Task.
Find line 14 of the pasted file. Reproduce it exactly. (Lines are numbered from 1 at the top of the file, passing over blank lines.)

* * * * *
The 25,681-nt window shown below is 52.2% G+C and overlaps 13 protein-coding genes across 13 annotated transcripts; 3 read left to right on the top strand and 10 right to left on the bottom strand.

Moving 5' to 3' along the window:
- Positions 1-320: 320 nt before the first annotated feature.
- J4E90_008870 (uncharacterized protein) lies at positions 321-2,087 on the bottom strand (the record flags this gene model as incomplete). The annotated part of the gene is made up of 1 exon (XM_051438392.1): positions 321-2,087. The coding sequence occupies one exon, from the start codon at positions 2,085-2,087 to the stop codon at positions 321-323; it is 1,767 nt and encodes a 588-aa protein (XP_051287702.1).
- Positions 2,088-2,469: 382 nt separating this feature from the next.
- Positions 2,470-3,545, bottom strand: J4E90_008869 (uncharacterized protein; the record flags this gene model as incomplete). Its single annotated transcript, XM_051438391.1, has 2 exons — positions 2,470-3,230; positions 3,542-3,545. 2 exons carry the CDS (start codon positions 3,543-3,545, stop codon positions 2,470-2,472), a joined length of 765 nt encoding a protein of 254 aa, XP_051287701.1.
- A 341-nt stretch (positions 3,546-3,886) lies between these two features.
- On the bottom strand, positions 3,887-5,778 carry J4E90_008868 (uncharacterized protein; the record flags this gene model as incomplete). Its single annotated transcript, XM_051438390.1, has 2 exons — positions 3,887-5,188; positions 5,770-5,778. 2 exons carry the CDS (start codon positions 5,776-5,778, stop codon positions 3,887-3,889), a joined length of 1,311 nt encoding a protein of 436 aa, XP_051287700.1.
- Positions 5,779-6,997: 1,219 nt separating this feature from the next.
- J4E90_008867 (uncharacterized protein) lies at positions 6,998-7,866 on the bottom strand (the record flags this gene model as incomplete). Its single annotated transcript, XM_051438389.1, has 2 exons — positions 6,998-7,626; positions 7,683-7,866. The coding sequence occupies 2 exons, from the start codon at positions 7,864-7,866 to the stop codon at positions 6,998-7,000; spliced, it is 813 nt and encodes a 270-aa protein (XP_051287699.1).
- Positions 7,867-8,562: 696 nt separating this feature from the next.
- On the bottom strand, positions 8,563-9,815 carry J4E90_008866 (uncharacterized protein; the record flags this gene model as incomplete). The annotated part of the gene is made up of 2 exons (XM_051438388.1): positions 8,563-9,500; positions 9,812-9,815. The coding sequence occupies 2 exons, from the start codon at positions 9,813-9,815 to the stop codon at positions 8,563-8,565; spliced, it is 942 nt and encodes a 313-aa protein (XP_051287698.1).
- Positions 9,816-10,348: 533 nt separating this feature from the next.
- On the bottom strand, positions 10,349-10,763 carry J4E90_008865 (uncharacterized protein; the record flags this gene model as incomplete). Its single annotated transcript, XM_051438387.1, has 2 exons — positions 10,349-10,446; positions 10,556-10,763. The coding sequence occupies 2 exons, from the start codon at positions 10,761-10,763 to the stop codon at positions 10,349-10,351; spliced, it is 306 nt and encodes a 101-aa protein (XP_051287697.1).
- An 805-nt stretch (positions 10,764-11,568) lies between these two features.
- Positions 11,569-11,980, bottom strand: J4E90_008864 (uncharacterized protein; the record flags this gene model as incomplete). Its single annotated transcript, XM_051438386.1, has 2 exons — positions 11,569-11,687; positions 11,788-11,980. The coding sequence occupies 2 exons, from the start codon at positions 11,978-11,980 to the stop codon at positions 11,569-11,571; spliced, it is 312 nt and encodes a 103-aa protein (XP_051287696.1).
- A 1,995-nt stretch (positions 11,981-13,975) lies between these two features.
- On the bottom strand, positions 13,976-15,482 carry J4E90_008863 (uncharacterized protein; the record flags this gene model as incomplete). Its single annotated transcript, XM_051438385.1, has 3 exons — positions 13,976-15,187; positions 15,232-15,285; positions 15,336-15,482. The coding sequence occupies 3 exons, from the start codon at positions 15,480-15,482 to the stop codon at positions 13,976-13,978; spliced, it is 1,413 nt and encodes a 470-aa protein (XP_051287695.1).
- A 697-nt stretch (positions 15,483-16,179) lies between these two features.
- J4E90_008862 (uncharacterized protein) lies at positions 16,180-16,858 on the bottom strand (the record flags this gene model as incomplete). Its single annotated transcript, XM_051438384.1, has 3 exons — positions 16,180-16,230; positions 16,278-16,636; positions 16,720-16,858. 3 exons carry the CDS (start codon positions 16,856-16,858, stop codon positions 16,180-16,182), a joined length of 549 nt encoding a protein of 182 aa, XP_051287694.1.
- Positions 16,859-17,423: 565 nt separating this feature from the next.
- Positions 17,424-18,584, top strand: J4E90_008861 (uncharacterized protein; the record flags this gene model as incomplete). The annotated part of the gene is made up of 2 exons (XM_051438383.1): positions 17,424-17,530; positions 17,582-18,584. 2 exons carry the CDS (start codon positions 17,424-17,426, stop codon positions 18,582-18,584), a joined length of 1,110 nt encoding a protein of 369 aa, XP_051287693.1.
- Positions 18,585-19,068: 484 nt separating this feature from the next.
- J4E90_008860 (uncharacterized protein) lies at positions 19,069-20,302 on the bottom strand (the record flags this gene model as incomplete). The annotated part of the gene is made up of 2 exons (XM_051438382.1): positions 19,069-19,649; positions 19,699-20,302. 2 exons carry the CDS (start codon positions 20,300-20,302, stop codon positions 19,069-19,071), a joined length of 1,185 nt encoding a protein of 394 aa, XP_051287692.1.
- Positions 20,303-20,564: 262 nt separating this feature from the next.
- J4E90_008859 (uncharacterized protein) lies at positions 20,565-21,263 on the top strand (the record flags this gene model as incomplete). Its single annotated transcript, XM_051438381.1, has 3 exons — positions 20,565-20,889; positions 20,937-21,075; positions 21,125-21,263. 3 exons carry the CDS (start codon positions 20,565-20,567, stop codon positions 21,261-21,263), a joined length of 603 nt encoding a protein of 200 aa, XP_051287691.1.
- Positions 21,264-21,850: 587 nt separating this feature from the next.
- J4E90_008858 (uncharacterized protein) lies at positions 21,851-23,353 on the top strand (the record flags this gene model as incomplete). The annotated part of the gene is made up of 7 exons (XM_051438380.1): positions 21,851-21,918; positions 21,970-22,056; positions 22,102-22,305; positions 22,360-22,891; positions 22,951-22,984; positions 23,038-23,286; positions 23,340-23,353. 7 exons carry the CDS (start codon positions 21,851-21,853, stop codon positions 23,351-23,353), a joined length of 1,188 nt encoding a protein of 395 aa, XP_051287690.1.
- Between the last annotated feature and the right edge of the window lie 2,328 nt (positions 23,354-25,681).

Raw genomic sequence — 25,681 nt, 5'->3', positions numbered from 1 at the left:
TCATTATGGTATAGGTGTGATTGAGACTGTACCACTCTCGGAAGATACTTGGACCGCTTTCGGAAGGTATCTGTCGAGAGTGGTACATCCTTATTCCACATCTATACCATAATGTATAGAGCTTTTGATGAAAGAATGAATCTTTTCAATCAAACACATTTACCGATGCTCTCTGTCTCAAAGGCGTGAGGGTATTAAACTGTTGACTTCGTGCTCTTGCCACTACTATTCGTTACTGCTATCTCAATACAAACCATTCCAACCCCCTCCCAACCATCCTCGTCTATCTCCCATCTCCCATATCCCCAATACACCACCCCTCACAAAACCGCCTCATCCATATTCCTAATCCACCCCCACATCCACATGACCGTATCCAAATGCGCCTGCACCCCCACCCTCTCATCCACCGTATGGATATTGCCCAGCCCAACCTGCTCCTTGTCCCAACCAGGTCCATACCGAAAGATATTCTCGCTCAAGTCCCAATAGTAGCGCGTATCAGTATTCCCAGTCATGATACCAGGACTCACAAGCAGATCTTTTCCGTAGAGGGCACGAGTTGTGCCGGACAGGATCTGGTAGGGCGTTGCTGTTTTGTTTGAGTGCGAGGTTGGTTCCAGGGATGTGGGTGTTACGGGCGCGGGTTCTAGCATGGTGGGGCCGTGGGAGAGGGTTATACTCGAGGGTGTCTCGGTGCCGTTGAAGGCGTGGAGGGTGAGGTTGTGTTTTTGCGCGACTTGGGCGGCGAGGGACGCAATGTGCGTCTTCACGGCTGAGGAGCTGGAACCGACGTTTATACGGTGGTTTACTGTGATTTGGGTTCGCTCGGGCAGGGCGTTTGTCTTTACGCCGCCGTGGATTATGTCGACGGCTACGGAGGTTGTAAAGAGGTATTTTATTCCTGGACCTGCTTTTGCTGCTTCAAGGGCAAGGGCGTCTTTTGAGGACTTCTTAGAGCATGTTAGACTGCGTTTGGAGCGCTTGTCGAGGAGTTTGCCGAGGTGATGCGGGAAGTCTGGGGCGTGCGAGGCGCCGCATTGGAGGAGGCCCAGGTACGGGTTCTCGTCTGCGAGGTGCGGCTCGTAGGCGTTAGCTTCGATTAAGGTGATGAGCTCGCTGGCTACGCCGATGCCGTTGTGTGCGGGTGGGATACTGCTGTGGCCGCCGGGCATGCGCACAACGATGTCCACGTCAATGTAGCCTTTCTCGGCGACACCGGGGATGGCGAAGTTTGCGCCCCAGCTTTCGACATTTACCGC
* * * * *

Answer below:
- On the bottom strand, positions 10,349-10,763 carry J4E90_008865 (uncharacterized protein; the record flags this gene model as incomplete). Its single annotated transcript, XM_051438387.1, has 2 exons — positions 10,349-10,446; positions 10,556-10,763. The coding sequence occupies 2 exons, from the start codon at positions 10,761-10,763 to the stop codon at positions 10,349-10,351; spliced, it is 306 nt and encodes a 101-aa protein (XP_051287697.1).